Reflections on rest, renewal and renaming

Something I’ve been contemplating a lot lately is the way life works in cycles. The seasons of the year, the phases of the moon, the mostly cycle of my body. I am really connecting with and listening to these cycles, and the opportunities they provide for me. Within each of these cycles there is a time of high energy and action followed by a time that seems built for rest and reflection. One without the other is dangerous. Too much energy and action leads to burnout. Too much rest and reflection without any action leads to stagnation.

But life has larger cycles also. I am coming to the end of several of these cycles at the moment, I feel. Not only am I in the last year of my twenties, and possibly my last year of non-motherhood, but I’m also in my last few weeks of my teaching career. More on that later…

Another phase of life that just ended for me, officially, today, is my maiden name. Although we got married over 18 months ago, I only just officially changed my name this week (and only because my looming licence renewal notice prompted me to stop procrastinating!). This is significant I feel. It’s been a really big decision for me. I won’t go into all the feminist stuff that came up alongside (at least, I won’t go into it right now!) but it has also been a very large identity decision.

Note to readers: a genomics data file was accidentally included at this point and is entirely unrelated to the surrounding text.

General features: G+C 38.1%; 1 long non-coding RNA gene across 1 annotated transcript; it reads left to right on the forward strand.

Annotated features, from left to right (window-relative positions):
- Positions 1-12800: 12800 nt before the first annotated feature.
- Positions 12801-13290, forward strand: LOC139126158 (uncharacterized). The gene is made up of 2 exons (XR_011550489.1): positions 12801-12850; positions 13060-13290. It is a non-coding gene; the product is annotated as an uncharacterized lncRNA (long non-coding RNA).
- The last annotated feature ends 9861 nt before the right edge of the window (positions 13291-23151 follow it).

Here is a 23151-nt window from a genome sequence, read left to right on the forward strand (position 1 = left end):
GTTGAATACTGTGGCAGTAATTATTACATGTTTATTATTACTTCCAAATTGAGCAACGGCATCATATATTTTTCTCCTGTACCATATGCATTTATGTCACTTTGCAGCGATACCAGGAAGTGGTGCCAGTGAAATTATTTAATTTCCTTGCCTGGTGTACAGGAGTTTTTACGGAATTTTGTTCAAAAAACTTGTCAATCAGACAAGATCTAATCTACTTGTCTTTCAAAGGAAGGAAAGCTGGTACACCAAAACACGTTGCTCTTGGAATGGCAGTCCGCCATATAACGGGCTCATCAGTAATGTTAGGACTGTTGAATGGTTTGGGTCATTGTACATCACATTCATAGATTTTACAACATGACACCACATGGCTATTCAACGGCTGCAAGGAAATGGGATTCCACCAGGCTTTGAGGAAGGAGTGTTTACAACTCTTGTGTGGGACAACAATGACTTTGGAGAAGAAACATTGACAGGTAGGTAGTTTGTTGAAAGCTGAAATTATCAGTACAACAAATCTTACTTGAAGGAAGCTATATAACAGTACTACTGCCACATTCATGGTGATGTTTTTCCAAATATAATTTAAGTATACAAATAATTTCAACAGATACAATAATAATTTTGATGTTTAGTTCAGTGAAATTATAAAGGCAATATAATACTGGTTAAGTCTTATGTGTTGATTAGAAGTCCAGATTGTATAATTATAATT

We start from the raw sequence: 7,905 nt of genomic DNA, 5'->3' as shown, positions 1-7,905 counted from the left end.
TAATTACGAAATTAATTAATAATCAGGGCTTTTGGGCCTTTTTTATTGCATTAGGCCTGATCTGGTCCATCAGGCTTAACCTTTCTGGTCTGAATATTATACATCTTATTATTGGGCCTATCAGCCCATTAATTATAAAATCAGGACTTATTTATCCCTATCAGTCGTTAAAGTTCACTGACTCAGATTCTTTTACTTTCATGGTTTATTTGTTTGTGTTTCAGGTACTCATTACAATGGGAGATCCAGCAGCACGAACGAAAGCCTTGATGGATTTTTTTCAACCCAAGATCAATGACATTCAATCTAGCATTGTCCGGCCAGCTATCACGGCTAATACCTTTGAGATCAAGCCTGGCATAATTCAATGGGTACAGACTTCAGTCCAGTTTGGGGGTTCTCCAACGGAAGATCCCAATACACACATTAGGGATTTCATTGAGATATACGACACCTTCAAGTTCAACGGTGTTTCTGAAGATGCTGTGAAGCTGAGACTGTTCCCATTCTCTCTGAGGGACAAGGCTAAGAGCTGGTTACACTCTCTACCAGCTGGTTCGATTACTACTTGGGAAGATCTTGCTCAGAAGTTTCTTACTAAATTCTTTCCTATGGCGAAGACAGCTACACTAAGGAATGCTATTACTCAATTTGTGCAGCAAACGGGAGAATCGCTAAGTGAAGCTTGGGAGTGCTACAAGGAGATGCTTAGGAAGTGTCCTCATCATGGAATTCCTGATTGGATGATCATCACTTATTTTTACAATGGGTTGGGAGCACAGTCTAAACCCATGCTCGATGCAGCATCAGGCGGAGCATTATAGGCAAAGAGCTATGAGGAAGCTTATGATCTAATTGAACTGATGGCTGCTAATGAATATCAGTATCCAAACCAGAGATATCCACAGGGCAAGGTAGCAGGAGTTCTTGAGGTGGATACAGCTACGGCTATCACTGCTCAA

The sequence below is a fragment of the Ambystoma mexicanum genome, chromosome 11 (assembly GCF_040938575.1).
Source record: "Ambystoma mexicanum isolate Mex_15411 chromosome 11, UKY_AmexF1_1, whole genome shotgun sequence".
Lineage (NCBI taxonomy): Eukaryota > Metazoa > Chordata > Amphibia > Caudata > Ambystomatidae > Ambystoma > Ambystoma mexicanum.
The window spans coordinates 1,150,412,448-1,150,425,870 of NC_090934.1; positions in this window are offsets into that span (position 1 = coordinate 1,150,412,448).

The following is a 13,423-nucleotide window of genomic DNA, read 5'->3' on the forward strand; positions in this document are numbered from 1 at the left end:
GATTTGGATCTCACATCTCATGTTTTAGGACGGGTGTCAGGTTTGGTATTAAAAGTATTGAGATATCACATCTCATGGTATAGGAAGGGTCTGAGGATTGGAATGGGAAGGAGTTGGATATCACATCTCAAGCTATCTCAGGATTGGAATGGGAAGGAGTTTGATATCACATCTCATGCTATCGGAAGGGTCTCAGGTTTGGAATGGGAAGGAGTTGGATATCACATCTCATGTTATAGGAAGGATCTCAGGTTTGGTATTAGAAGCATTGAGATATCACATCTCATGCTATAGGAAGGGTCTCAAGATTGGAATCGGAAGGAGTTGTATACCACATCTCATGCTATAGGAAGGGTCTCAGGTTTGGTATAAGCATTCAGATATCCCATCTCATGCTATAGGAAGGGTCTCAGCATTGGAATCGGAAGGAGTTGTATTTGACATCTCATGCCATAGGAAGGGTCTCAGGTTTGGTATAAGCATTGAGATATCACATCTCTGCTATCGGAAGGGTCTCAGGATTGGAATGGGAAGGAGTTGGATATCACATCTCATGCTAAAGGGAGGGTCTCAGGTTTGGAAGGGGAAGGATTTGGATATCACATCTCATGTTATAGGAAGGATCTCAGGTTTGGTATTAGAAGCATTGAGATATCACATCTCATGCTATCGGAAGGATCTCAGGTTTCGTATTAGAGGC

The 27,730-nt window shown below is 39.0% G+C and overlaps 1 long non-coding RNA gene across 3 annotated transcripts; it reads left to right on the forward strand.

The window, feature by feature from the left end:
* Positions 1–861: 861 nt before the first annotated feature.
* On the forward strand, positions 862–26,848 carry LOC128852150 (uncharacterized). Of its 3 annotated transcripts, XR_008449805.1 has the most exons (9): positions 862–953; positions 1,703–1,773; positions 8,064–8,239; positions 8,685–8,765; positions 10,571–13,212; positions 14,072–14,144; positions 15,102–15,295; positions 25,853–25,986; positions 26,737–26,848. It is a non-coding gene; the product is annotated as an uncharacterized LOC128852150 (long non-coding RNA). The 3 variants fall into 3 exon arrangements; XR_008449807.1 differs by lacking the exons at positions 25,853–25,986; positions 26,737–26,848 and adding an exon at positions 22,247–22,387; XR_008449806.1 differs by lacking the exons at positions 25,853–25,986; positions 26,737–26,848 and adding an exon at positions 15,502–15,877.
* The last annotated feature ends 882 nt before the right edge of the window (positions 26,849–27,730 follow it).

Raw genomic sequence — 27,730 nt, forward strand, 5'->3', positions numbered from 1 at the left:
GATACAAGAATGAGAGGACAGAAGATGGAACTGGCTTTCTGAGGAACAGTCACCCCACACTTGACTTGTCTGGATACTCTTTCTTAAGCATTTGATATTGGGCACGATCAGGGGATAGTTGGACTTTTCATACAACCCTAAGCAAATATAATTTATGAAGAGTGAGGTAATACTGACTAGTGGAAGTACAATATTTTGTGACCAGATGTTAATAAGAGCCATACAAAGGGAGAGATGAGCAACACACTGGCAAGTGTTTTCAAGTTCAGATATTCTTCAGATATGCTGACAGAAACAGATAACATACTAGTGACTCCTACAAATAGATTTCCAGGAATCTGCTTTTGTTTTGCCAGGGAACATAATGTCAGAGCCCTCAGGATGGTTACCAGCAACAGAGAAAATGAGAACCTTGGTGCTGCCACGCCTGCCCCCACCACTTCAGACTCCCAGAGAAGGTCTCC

Before we got married, I thought I’d take his name and lose my maiden name altogether. But the day after we were married when I went to change my name on Facebook (Facebook official!) I felt sick. I couldn’t do it. So then for a while I thought I’d keep my maiden name. But that didn’t really feel right either.

It took me 6 full months to finally settle on double barrelling my surnames without a hyphen. So, I am Ellen Ronalds Keene.

Even though I’ve had that as my official Facebook name for more than a year now, and also as my name at work and at the hair dresser, I hadn’t actually legally changed it. Until today.

Do I feel different? I’m not sure. I certainly feel that procrastinating on the name change was initially vital — I had to figure out what I wanted, who I wanted to be. But lately it had felt more like resistance.

There’s a lovely metaphor I use in coaching sometimes about monkey bars. When you want to move forward on the monkey bars, you have to let go of one rung before you can grasp onto the next. For a moment, brief as it may be, you are hanging and swinging in the air with only one hand to support you. It’s fear of that transition phase that keeps you holding onto that earlier rung a little longer than you should. The longer you hold on, the more tired your arms get, and the greater your anxiety about having to let go.